How Often Should you Review and Update your Will?

New Rules of Court and Dispute Resolution Processes
November 22, 2010
Executor 101
January 24, 2011
New Rules of Court and Dispute Resolution Processes
November 22, 2010
Executor 101
January 24, 2011
Show all

How Often Should you Review and Update your Will?

The life expectancy of your Will is very important.  In Medicine Hat, I have seen and administered Wills that were 30 years old (and older).  Lawyers are concerned the Will they are drafting for you might be the only Will you ever prepare, so we want the Will to be effective as long as possible.  This is the reason lawyers in Medicine Hat ask you about how you want to divide your estate among yet to be born children and grandchildren.

Like a photograph, your estate planning documents are a reflection of your personal and financial circumstances, goals and values as at the date they were signed. Since that time, you may have experienced changes in one or more of these areas. Those important changes may not be incorporated in your estate planning documents.

In answer to the question, you should review your Will at least every 5 years, or when a significant life or financial event occurs that impacts your estate plan.

Reviewing your Will does not necessarily involve your lawyer.  It does mean pulling out the Will, reading it, and asking yourself: “Does my Will still meet my estate goals at the present time, and into the (near) future?”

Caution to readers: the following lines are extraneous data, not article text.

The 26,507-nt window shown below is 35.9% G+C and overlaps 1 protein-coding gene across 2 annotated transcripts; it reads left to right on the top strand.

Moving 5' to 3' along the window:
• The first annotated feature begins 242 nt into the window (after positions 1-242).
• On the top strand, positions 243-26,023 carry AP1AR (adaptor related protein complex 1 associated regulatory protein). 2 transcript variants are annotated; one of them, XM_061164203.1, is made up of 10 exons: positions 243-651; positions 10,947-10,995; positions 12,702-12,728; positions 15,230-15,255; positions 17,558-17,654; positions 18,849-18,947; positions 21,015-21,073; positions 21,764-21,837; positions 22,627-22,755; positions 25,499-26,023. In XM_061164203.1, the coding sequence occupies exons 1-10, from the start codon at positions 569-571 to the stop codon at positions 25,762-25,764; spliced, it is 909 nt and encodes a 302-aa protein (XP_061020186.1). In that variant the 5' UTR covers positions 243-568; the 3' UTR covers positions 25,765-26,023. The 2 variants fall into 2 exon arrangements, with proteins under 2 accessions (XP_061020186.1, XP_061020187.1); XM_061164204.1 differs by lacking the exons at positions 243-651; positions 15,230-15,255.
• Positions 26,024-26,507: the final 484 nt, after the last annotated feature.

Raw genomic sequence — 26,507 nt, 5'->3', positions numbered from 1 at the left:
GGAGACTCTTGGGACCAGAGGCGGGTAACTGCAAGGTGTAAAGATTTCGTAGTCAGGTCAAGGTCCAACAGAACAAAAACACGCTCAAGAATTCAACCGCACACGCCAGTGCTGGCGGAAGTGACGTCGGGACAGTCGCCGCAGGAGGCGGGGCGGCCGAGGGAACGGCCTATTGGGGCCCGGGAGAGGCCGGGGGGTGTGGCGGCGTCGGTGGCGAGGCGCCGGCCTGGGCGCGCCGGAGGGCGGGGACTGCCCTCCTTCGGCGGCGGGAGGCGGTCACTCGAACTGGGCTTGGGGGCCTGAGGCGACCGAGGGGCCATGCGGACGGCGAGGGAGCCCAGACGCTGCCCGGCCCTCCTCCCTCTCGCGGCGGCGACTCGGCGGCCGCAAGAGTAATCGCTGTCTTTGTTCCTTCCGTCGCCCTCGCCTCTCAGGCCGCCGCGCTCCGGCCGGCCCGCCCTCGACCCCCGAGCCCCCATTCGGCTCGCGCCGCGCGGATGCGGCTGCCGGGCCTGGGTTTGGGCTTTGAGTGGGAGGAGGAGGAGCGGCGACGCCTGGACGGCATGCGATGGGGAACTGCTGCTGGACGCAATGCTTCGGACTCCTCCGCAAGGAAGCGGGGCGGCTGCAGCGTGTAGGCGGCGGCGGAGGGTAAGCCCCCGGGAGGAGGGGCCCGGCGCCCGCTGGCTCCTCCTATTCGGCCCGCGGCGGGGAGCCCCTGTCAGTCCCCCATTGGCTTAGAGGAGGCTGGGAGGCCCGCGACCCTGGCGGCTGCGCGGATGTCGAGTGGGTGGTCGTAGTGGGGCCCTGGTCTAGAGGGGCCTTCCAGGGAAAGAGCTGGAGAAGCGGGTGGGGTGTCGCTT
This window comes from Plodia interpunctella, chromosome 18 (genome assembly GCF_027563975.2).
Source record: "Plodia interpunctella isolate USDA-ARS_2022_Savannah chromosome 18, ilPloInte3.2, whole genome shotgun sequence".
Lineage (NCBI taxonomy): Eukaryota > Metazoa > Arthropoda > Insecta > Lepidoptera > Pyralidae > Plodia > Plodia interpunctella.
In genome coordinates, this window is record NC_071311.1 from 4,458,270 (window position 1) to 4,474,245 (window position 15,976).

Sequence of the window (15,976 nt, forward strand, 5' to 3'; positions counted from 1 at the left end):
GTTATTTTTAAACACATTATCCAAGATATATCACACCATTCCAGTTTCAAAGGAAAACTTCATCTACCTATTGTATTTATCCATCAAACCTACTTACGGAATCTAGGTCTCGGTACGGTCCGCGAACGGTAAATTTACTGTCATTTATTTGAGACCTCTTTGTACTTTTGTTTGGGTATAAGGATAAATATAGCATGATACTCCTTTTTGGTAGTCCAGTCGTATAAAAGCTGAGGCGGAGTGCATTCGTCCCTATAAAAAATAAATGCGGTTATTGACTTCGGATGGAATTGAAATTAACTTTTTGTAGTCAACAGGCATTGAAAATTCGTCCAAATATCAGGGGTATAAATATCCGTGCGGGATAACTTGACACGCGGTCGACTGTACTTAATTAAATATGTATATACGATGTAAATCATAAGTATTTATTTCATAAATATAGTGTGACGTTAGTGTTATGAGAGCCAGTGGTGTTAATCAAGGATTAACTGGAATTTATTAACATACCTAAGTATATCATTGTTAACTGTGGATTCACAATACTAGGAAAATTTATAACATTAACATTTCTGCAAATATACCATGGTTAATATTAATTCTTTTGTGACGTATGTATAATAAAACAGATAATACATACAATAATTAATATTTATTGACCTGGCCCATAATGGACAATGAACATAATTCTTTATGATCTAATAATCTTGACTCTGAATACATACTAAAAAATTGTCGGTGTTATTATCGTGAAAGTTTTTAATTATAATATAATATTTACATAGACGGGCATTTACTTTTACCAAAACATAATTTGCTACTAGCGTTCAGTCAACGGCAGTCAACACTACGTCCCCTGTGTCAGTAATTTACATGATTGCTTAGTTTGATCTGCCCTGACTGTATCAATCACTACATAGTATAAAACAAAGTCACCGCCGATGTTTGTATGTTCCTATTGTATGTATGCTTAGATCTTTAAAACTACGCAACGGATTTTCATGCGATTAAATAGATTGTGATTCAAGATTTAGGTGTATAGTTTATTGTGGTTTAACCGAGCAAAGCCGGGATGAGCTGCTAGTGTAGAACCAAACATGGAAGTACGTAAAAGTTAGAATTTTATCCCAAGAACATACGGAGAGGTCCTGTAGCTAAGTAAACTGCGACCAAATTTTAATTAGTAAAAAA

Reviewing your estate plan with your lawyer also makes sense.  The laws that affect your estate plan change over time.

In February 2012, the Wills and Succession Act, (WSA) became law in Alberta. The WSA affects the law concerning Wills. These changes may affect your estate plan.

Ask yourself whether any of the following events have occurred in your life since you have prepared your Will:

  • I have gotten married
  • I have divorced or separated
  • I have lived in a common law relationship for more than 3 years or have had children with my common law spouse
  • I have entered into a second marriage or common law relationship where there are children from one or both sides of the family  (step children)
  • I have experienced my spouse dying or becoming mentally incapacitated
  • I have had children
  • I have a child with a permanent disability which impacts their ability to live independently from me and to earn a livelihood
  • I have a grandchild or grandchildren who live with me
  • I have purchased property in another province or in the United States
  • I have incorporated a company or purchased shares in a private company, farming operation, etc.
  • my personal representative (executor) or guardian in my Will died, became mentally ill or moved to another country
  • a beneficiary in my Will moved to another country
  • I have received a significant inheritance
  • I have been concerned about how my child’s troubled marriage might impact my estate plan
  • I have been concerned about how a beneficiary of my estate might contest my Will
  • my accountant or financial planner has advised me there are tax issues that will affect my estate plan


– any of these changes apply to your situation; or,
– you are interested in knowing how the WSA may apply to your circumstances;

please contact us.

Les Scholly
Les Scholly helps you navigate the turning points of life. He is a partner with Pritchard & Co. Law Firm, LLP and member of the Society of Trust and Estate Practitioners (STEP). Contact Les at 403-527-4411 or at